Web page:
By Kelan Stanfill
So you signed up for your first half or full marathon…. now what?? In addition to planning your training runs, you will also need to think about hydration, nutrition and recovery. While there are many different training theories, I have compiled a few basic tips that I wish I had followed when I trained for my first marathon.
- Invest in a hydration belt and a handheld water bottle.
It’s not always comfortable or convenient to carry water during your run, but your performance will greatly improve if you stay hydrated. I recommend training yourself to drink water on your shorter runs so that it becomes automatic during long runs. Experts recommend 7-10 ounces every 20 minutes (that’s at least 2 liters for a 3 hour run!).
- Experiment with nutrition products on your medium length runs.
I once made the mistake of trying a different brand of gel on an 18-miler. I had to stop for 15 minutes to let the GI discomfort pass and it
wasn’t pretty. If you test things out early on in your training, you won’t be left scrambling during your twenty milers. It helps to find out what they’ll be serving at the race, but keep in mind that it might not work for you. I raced with a small marathon belt that held my gels, body glide and chapstick.
- Plan your recovery before you start your long run.
After a long run, you will be ravenous. Make sure you have a healthy meal ready to go for your post-meal run so that you don’t just snack on the first salty thing in sight. Also, compression socks are your new best friend. I was a skeptic at first, but they feel awesome on sore calves and they will help your legs feel fresh the next day.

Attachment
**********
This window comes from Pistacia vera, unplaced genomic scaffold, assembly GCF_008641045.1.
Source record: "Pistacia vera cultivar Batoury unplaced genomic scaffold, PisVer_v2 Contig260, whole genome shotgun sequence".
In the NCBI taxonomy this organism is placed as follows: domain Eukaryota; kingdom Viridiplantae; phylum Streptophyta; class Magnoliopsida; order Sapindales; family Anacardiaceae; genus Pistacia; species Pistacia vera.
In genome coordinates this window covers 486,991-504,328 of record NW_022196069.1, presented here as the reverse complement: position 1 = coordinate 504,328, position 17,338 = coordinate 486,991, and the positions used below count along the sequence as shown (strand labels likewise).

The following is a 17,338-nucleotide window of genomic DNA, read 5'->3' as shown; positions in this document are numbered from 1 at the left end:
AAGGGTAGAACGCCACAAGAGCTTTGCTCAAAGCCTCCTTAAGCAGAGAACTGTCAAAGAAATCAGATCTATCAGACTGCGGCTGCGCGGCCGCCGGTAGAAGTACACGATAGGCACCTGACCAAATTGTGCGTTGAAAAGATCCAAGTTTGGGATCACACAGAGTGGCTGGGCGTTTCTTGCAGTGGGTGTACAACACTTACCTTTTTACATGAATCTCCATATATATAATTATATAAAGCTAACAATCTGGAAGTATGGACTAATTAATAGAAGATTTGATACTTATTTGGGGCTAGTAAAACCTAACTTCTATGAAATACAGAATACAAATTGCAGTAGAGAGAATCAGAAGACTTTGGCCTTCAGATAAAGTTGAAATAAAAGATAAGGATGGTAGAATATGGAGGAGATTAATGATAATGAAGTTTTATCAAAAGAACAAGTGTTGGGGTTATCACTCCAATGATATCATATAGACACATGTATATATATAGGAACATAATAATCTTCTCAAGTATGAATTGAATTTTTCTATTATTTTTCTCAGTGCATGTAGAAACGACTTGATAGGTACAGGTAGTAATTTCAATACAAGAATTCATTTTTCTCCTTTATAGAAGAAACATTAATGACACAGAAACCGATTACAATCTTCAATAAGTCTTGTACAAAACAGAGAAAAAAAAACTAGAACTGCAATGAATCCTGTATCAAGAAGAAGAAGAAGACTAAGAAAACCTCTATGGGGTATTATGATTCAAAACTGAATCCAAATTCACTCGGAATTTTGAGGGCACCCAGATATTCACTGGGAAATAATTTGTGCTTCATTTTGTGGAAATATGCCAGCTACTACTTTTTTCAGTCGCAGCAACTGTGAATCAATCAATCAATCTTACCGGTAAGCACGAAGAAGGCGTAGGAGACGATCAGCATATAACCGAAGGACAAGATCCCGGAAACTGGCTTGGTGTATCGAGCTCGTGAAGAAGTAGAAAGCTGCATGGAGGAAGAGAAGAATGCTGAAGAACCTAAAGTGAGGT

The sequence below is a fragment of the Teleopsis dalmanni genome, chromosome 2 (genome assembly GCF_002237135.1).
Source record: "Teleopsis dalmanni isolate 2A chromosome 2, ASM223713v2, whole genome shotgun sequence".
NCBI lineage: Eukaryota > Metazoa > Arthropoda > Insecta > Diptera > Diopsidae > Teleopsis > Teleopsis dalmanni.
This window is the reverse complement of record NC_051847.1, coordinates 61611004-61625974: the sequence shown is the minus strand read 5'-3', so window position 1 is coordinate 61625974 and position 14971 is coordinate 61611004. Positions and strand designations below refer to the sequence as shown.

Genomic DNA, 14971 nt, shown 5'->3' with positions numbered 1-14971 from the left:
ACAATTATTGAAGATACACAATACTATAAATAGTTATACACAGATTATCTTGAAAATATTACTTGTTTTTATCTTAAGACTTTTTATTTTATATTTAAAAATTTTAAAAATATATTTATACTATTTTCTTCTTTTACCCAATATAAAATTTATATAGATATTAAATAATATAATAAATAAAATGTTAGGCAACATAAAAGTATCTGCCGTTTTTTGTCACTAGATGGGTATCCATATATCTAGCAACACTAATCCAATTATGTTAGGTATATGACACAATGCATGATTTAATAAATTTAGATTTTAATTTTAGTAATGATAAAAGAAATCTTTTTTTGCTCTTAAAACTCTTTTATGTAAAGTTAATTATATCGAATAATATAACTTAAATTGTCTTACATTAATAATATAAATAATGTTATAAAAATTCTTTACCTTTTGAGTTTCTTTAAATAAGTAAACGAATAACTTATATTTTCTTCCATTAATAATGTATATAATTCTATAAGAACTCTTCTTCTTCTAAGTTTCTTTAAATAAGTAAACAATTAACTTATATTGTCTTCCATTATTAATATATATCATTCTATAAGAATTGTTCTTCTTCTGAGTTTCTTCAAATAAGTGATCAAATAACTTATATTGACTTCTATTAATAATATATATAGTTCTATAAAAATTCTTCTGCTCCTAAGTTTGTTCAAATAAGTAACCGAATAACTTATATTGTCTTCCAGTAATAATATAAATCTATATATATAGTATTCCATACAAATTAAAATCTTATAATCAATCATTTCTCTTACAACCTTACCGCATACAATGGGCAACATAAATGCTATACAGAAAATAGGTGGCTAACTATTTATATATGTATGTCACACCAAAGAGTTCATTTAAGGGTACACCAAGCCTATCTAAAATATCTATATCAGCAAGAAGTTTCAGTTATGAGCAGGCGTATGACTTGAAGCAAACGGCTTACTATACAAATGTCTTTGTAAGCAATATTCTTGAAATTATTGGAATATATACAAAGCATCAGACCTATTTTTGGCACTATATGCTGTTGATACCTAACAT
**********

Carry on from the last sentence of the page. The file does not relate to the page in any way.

- Choose a marathon that friends/family can attend.
My first marathon experience was in very challenging conditions (45 degrees and pouring rain!) and it made all the difference in the world to have my friends and family there to cheer me on along the way. Plus my mom was there to dote on my as I recovered over the next two days. Check out our race calendar.
- Train with a group!
I ran every single training run by myself. I had to plan the route, find the motivation to run in the snow/rain/heat and talk myself out of making shortcuts. I also spent a lot of time researching different training strategies. A running group and coach would have made the experience much more enjoyable and I would have had a more reliable source of information for all of my questions.
With that said, I highly enjoyed my marathon training experience. It’s a great test of mental and physical strength, and it will take your running to the next level.
If you haven’t checked out our new training groups, it’s not too late to join! Check out
http://saltlakerunning.com/home/events/fall-training-programs/ or stop by the store and ask! We are happy to answer your questions about training, nutrition and recovery.